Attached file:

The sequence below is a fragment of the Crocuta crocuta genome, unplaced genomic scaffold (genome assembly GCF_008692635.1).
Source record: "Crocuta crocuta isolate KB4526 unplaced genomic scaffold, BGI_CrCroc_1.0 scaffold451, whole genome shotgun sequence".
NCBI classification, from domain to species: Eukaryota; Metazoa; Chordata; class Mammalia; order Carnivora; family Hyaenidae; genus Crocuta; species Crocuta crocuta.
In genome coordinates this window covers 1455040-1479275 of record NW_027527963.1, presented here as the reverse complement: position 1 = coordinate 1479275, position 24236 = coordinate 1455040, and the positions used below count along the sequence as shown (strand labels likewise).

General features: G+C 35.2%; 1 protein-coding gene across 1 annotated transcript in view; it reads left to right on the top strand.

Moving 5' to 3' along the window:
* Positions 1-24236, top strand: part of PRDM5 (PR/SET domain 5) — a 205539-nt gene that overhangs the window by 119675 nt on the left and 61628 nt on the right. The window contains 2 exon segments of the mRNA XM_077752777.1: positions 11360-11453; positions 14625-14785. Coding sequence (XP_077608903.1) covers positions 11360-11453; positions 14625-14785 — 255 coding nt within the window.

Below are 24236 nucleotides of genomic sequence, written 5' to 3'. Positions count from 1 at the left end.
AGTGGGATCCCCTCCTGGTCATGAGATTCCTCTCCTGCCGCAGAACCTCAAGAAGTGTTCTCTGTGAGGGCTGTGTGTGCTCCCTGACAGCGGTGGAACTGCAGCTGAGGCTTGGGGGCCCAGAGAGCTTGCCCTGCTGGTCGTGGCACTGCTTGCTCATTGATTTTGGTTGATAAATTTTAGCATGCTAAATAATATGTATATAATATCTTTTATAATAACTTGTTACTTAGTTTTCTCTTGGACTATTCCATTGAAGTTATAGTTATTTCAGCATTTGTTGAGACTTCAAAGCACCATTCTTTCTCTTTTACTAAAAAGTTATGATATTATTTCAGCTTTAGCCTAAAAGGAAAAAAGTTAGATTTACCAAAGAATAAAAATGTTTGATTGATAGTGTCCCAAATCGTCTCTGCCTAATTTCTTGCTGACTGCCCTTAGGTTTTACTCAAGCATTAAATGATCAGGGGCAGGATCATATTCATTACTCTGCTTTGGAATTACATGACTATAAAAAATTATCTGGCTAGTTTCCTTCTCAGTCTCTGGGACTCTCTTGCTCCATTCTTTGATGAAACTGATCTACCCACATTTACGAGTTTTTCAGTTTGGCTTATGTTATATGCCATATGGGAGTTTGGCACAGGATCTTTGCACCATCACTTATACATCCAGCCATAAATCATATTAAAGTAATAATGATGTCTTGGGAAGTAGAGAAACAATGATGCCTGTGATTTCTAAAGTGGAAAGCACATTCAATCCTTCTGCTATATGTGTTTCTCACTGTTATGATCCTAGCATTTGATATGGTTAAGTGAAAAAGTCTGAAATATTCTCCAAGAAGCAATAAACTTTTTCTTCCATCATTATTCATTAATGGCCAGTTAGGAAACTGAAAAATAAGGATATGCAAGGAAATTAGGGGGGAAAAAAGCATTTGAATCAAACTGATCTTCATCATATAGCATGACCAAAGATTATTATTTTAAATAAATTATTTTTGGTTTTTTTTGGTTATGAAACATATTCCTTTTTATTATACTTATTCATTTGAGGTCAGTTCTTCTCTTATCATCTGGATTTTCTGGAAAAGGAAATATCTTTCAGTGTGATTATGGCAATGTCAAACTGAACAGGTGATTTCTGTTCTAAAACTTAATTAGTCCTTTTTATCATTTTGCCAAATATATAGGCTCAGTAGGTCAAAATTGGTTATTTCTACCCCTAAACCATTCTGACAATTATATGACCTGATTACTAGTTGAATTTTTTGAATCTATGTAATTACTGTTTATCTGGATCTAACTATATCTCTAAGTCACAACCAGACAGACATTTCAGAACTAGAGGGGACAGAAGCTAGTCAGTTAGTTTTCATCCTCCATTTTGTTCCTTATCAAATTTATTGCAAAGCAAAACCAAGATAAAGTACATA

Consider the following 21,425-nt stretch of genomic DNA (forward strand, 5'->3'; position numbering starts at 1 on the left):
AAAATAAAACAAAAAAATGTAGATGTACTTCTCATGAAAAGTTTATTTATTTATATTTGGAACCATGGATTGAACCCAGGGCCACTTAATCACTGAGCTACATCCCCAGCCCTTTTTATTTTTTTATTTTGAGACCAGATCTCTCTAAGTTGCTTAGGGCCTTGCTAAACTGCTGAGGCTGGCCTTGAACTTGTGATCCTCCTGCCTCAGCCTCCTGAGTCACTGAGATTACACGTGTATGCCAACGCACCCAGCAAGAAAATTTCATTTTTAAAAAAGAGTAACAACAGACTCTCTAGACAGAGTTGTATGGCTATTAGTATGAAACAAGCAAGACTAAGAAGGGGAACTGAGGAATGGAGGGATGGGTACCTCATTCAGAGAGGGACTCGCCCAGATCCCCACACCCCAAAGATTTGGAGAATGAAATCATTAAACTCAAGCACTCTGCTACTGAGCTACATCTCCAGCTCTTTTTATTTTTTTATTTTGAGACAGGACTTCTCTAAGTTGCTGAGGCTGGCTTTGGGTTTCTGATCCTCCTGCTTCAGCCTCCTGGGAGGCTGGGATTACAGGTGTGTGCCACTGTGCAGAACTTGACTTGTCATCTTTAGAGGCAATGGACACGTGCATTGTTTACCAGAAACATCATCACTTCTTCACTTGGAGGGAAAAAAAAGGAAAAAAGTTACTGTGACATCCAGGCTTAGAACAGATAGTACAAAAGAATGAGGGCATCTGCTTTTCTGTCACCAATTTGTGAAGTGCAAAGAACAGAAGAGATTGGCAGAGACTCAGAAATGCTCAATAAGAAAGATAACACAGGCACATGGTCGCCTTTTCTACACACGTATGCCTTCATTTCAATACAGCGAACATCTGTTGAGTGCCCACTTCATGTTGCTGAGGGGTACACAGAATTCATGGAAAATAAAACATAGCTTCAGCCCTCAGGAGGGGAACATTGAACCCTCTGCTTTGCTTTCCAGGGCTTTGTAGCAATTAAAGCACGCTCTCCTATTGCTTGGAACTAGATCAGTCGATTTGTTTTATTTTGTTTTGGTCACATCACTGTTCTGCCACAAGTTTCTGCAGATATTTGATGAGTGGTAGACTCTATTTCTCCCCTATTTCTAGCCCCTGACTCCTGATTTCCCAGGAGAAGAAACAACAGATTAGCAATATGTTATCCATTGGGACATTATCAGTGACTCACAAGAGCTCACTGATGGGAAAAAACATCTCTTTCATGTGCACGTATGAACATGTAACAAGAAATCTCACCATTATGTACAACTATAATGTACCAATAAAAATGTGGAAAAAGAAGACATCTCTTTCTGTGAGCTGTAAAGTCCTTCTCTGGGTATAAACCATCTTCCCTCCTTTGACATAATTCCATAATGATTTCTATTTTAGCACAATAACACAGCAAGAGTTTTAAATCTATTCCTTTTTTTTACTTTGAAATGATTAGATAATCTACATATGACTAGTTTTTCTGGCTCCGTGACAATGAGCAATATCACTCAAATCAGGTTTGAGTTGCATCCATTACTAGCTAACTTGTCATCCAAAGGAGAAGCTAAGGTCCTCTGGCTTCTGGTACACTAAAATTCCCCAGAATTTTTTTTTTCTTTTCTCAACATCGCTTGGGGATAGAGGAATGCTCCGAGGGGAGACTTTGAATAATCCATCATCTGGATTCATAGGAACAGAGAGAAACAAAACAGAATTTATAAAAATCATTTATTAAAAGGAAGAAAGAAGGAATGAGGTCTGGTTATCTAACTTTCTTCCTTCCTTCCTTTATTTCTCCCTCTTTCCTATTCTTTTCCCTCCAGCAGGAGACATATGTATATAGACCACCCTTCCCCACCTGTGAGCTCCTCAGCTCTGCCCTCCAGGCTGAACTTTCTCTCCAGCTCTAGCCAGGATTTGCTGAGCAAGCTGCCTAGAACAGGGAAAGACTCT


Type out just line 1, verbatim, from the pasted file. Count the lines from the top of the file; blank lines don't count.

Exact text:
The sequence below is a fragment of the Crocuta crocuta genome, unplaced genomic scaffold (genome assembly GCF_008692635.1).